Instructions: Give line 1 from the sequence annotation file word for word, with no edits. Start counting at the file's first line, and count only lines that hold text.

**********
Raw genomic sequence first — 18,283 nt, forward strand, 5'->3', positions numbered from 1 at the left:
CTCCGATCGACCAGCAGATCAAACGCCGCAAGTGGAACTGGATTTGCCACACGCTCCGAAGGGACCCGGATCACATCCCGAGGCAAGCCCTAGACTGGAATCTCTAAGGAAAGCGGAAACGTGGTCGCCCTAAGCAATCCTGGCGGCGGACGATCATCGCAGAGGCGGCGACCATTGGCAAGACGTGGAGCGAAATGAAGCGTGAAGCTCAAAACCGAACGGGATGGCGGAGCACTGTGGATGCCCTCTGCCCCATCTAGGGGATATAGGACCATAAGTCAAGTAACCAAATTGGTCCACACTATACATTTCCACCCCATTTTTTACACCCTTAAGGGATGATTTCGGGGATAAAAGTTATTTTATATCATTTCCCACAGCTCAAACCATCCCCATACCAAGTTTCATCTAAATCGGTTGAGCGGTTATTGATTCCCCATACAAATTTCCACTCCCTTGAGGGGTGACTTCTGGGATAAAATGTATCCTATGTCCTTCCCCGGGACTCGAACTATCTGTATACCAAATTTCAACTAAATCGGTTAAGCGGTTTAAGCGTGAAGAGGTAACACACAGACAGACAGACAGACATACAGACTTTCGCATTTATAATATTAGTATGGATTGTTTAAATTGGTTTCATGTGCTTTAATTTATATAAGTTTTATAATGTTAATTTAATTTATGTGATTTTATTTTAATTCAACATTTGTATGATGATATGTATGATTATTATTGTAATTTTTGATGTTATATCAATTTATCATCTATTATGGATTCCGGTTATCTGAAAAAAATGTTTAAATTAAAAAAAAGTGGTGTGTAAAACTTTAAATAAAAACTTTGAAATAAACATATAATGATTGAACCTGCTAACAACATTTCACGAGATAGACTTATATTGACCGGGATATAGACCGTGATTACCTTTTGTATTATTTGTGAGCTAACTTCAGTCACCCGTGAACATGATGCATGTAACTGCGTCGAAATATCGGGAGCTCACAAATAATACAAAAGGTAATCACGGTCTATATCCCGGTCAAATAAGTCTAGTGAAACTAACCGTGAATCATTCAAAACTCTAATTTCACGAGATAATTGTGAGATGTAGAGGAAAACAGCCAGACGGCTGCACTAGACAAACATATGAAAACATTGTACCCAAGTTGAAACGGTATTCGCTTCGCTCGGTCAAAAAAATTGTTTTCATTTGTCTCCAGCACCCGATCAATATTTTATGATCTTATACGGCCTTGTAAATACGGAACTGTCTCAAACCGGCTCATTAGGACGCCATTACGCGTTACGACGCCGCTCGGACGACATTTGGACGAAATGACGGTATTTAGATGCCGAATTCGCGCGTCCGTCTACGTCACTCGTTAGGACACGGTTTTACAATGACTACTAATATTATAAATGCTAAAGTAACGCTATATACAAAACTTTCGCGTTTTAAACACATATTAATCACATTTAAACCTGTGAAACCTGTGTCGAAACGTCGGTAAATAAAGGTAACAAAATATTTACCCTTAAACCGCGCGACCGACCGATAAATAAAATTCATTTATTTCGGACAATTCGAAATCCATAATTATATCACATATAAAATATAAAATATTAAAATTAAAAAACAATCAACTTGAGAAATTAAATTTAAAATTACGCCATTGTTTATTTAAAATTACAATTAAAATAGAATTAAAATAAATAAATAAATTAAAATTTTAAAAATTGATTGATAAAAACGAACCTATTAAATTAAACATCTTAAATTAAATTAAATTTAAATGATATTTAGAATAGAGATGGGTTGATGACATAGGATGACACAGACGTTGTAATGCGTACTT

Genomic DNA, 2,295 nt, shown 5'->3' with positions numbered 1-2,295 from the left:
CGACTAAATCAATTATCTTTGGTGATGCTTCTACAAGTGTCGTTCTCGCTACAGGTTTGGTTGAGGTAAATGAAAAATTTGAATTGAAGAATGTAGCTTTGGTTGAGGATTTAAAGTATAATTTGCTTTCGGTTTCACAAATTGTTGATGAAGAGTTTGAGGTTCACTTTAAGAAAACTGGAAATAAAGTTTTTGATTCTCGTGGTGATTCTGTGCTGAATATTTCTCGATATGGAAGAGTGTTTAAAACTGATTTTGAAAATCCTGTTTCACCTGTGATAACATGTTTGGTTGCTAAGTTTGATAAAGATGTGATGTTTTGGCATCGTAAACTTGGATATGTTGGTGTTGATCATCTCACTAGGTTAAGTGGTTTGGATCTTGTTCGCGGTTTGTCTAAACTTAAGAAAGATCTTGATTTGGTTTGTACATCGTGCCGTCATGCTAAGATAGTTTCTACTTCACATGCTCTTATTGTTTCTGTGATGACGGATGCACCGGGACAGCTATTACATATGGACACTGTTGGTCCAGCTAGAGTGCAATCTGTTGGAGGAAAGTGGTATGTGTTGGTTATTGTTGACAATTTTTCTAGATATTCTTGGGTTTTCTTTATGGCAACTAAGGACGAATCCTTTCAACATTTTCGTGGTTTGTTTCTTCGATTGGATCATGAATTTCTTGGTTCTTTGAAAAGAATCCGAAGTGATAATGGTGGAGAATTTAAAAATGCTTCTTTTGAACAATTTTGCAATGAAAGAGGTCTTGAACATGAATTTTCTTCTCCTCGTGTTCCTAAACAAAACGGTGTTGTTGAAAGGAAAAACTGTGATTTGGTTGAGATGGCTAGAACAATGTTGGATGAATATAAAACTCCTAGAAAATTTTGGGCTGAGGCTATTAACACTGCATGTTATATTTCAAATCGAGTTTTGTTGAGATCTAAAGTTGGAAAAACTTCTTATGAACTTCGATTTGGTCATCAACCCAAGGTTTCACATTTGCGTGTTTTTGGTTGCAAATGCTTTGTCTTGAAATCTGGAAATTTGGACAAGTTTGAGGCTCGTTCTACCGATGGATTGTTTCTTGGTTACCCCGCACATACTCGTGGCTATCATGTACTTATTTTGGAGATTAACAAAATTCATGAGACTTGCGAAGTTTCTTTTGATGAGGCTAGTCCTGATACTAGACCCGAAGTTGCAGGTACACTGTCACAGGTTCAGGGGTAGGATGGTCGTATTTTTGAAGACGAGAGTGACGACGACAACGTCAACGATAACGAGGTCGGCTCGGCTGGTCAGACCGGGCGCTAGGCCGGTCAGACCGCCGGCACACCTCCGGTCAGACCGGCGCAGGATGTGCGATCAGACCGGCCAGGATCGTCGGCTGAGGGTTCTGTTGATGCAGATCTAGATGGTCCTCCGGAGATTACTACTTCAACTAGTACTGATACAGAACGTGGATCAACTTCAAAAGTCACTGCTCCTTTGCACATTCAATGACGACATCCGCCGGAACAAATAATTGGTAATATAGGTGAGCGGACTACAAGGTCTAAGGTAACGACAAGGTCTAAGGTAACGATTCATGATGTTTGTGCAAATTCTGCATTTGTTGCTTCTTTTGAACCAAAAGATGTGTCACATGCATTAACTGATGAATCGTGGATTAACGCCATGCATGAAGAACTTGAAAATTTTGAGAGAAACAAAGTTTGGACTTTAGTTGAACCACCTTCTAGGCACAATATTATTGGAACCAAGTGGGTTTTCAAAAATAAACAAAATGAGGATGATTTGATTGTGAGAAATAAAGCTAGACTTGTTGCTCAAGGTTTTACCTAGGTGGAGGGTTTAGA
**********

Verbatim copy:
Raw genomic sequence first — 18,283 nt, forward strand, 5'->3', positions numbered from 1 at the left: